With three Airbus A220-300s being delivered to airBaltic in as many weeks, the aircraft is now the joint largest operator of the aircraft type alongside the Lufthansa Group’s SWISS. With two more aircraft deliveries planned for the year, the airline will soon become the largest operator in Europe and the second-largest in the world.
The Airbus A220 has shown itself as the little plane that could throughout the pandemic, thanks to its lower capacity and greater fuel efficiency. However, some airlines were already totally committed to the jet long before the pandemic, such as the Latvian carrier, airBaltic.
30 out of 50 jets delivered
airBaltic has a firm order for 50 Airbus A220-300 jets, an aircraft called the Bombardier C-Series when it was first delivered to the carrier. The Riga-based airline was actually the launch customer for the larger of the two A220 variants.
This weekend the airline took delivery of YL-ABD, its 30th Airbus A220. This puts the carrier in joint first place on the list of largest A220 operators in Europe. According to data from ch-aviation.com, the aircraft is just 0.05 years old, having taken its first flight on August 11th. The aircraft arrived in Riga this morning at 08:49, according to data from RadarBox.com. It had departed from Montreal at 18:12 yesterday, giving a flight time of seven hours and 37 minutes.
The launch customer of the smaller variant, and thus the launch customer for the entire A220 (C-Series) program, was SWISS. Today, the airline also has 30 aircraft in its fleet. This consists of nine -100s and 21 -300s. With no further aircraft on order for SWISS, airBaltic will shortly become the top A220 operator in Europe.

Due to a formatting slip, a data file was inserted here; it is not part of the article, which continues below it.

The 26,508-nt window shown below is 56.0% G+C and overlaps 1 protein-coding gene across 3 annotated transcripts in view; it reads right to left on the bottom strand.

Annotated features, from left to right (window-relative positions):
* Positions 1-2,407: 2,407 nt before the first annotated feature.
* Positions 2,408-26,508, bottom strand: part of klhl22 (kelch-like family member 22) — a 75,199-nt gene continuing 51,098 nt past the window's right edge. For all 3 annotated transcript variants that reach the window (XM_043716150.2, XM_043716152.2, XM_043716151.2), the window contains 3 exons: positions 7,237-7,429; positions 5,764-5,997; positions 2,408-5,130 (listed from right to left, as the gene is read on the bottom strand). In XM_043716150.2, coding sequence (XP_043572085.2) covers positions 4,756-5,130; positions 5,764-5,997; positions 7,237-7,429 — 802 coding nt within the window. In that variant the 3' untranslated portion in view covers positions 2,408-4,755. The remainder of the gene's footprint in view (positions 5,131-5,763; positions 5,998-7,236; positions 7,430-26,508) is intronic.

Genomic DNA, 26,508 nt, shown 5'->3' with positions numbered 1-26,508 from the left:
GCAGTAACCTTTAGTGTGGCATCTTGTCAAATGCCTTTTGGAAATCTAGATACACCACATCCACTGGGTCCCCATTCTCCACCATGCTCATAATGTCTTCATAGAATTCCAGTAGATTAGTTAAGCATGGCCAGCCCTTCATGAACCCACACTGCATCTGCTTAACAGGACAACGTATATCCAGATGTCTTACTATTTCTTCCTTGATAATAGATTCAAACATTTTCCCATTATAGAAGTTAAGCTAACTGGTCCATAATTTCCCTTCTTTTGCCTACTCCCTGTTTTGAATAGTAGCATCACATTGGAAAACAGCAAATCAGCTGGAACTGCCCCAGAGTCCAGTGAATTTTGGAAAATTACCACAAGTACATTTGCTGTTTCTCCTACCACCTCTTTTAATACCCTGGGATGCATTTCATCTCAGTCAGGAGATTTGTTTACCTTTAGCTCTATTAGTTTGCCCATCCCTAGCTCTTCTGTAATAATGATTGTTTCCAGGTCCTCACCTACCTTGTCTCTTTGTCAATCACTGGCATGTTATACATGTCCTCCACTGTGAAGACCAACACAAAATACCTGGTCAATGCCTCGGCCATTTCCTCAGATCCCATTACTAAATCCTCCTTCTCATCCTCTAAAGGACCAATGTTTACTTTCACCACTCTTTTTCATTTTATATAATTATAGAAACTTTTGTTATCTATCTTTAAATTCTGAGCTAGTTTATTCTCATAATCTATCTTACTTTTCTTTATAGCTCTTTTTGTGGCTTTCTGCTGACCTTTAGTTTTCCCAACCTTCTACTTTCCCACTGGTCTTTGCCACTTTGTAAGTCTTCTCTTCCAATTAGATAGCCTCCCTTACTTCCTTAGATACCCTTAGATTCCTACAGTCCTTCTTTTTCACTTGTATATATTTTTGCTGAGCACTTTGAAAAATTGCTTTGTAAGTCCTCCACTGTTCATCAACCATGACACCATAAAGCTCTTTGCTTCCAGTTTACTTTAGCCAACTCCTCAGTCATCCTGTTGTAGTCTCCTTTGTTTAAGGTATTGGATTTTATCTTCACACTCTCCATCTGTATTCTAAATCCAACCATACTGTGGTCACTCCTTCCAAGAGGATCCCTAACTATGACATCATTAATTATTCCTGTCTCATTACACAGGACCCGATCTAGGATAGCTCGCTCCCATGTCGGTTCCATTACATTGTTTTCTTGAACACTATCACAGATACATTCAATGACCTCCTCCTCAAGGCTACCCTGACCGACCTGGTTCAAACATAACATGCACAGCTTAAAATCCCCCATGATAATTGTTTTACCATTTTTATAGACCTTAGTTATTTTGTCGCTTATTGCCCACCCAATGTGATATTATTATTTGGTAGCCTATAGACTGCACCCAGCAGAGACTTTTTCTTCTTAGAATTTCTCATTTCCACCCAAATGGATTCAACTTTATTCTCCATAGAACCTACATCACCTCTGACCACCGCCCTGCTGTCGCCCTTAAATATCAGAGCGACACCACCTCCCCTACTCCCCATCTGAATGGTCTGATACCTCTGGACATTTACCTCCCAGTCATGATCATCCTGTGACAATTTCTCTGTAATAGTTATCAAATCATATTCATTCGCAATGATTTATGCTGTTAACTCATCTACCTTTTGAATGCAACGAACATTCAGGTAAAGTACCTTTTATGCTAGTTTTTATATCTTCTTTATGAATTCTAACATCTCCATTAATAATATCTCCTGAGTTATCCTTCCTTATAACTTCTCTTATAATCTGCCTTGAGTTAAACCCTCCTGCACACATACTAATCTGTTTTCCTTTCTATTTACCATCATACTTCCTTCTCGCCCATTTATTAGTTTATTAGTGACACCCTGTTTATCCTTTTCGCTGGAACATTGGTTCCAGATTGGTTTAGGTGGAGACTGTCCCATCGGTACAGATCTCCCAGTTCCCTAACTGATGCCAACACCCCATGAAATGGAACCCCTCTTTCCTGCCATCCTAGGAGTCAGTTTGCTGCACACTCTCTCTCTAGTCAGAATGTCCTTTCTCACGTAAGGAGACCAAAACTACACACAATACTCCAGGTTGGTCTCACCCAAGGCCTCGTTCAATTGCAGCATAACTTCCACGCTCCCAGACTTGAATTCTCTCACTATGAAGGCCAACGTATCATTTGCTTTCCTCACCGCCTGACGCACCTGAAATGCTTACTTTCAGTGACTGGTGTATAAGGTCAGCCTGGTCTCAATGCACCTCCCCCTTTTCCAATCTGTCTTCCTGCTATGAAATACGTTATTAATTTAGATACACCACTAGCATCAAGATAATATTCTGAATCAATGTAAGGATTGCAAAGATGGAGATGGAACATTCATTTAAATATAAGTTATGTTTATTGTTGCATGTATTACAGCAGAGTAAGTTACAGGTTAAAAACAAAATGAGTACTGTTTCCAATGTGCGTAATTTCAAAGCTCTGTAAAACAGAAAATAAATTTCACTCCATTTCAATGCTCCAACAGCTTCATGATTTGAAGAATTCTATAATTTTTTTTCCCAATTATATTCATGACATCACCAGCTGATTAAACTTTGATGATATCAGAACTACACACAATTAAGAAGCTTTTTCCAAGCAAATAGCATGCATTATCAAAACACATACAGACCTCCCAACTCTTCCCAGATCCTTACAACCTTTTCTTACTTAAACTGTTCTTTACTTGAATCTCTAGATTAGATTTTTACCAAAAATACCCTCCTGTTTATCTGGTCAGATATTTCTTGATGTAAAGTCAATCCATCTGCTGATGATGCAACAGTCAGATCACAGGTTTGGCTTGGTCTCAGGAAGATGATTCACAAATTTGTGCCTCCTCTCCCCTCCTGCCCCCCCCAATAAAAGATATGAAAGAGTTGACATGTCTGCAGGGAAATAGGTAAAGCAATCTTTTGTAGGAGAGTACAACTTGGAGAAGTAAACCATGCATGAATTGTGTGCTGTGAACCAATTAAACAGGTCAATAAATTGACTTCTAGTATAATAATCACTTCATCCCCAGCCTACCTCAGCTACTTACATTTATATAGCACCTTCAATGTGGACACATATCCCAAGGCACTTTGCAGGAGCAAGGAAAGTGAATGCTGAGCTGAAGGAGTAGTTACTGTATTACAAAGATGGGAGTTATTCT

Will airBalic remain Europe’s largest A220 operator?
While airBaltic is set to remain the largest European Airbus A220 operator for the time being, if the current order books don’t change, it will be overtaken in due course. On Friday, Simple Flying reported that the first Airbus A220 bound for Air France had undertaken its maiden flight.
As things currently stand, Air France has firm orders for 60 Airbus A220 aircraft, ten more than airBaltic. Of course, it will take a long time for these to be delivered. Meanwhile, airBaltic has options for a further 30 A220s, meaning it could bump its order up to a total of 80 aircraft.
Should it exercise these options, it would become the joint-second largest carrier with the type. US startup Breeze Airways also had 80 on order, while JetBlue has 70. Of course, Delta will remain the largest A220 carrier with a staggering 95 jets on order.
Whether or not airBaltic remains the largest A220 carrier in Europe, the airline hopes to become a one-stop shop for all things A220. With two simulators and a new seven aircraft hangar, the airline wants to offer everything from training to maintenance services for any other A220 operator willing to use the services.
It makes sense for airBaltic, as it only operates the jet. For a smaller airline such as Air Austral with three aircraft, it wouldn’t be so economically viable to start an A220 focused center.
S: Simple Flying
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